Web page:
If I allow myself to face the truth, I must admit that I am not a godly woman. I am not on fire for God, not filled with passion, not “sold out” for Jesus. On a good day, I am maybe 65% sold out, and technically, that’s not enough to be considered sold. God does not ask that I love Him as best I can; He demands that I love Him with all my heart, all my soul, all my strength. God is not exaggerating when He says, “There is no one righteous, not even one; there is no one who understands; no one who seeks God. All have turned away…” (Romans 3:10-12a). I will never be on fire enough, passionate enough, or sold out enough for Jesus. This is a problem.I need a man who won’t let me minimize this problem and let me get away with thinking that I am ok. Believing that I am a good Christian comes naturally to me; the last thing I need is someone who reinforces this lie. I need someone who will identify with me as a sinner and stand with me under the cross.
But still, it's so hard to let go of ideals. There are times when I still want to achieve the kind of marriage that I envision in my mind. And this is where it gets murky. When I sit and dissect the situation and contemplate the solution, I have more questions than answers: What is a legitimate amount of godliness to expect of a Christian—man or woman? Just how much human cooperation is involved in the process of sanctification (the process of becoming more like Jesus in order to practice true holiness)?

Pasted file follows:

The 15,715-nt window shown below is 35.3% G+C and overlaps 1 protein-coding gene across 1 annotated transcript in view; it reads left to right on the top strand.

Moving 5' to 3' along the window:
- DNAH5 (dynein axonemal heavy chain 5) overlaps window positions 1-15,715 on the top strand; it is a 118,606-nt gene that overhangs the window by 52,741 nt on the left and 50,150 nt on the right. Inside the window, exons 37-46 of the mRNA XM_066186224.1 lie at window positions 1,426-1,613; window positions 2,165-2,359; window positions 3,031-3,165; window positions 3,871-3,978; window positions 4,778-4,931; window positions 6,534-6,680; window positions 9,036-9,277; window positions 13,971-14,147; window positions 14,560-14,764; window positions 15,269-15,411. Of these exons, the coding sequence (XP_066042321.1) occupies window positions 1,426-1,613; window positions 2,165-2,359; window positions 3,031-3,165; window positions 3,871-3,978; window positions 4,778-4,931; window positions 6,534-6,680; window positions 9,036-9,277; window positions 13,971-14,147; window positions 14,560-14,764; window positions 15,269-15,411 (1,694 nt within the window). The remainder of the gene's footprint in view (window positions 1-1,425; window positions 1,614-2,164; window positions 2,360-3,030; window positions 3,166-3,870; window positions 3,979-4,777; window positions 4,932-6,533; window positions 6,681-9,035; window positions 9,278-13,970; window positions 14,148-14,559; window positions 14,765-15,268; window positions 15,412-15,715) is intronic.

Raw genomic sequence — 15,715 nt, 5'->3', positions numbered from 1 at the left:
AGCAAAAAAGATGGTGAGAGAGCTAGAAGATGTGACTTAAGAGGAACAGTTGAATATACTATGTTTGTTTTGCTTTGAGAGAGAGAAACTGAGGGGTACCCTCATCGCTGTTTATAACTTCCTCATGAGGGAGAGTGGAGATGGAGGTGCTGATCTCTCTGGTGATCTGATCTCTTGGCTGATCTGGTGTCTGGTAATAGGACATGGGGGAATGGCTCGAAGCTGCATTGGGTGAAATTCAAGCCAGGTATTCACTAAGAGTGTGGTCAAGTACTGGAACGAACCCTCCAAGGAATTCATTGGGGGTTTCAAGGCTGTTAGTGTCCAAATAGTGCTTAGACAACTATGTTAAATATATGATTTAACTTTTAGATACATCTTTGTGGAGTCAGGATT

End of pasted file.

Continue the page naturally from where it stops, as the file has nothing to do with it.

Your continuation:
The Westminster Confession of Faith says that sanctification is “imperfect in this life,” explaining that remnants of our original corruption still remain in every part of us—mind, heart, and body, which causes a continual and irreconcilable war between the flesh and the Spirit. The remnants of corruption may prevail for a time, but through the strength provided by the Holy Spirit, the Spirit does, ultimately, overcome the flesh. (Paraphrased.)
No doubt, I overestimate the progress and underestimate the imperfection of sanctification in marriage. I expect too much too soon.
For everything I still don’t know about Christian marriage, I do know this: Marriage is not a tactic of a strategic plan to accomplish a larger objective of doing great things for God, which includes cultivating a godly family. God is not some Chairman of the Board with goals, benchmarks, quarterly reviews, and annual reports. Treating marriage like a corporation and spouses like business partners strains the friendship and kills the chemistry. Nothing will grow in this kind of environment.
I am probably too simpleminded about it, but I think Christian marriage is the union of two sinners—two people who acknowledge their need for supernatural help and don’t want to face this harsh reality alone. Christian marriage can certainly mean more than this, but it cannot mean less.
For now, I think the strongest bond between a husband and wife is not mutual love for God, which can be erratic or, in my case, embarrassingly lacking. The strongest bond between a husband and wife is mutual need for a Savior. Since it is sin that always divides a marriage, the need for grace is always what unites it.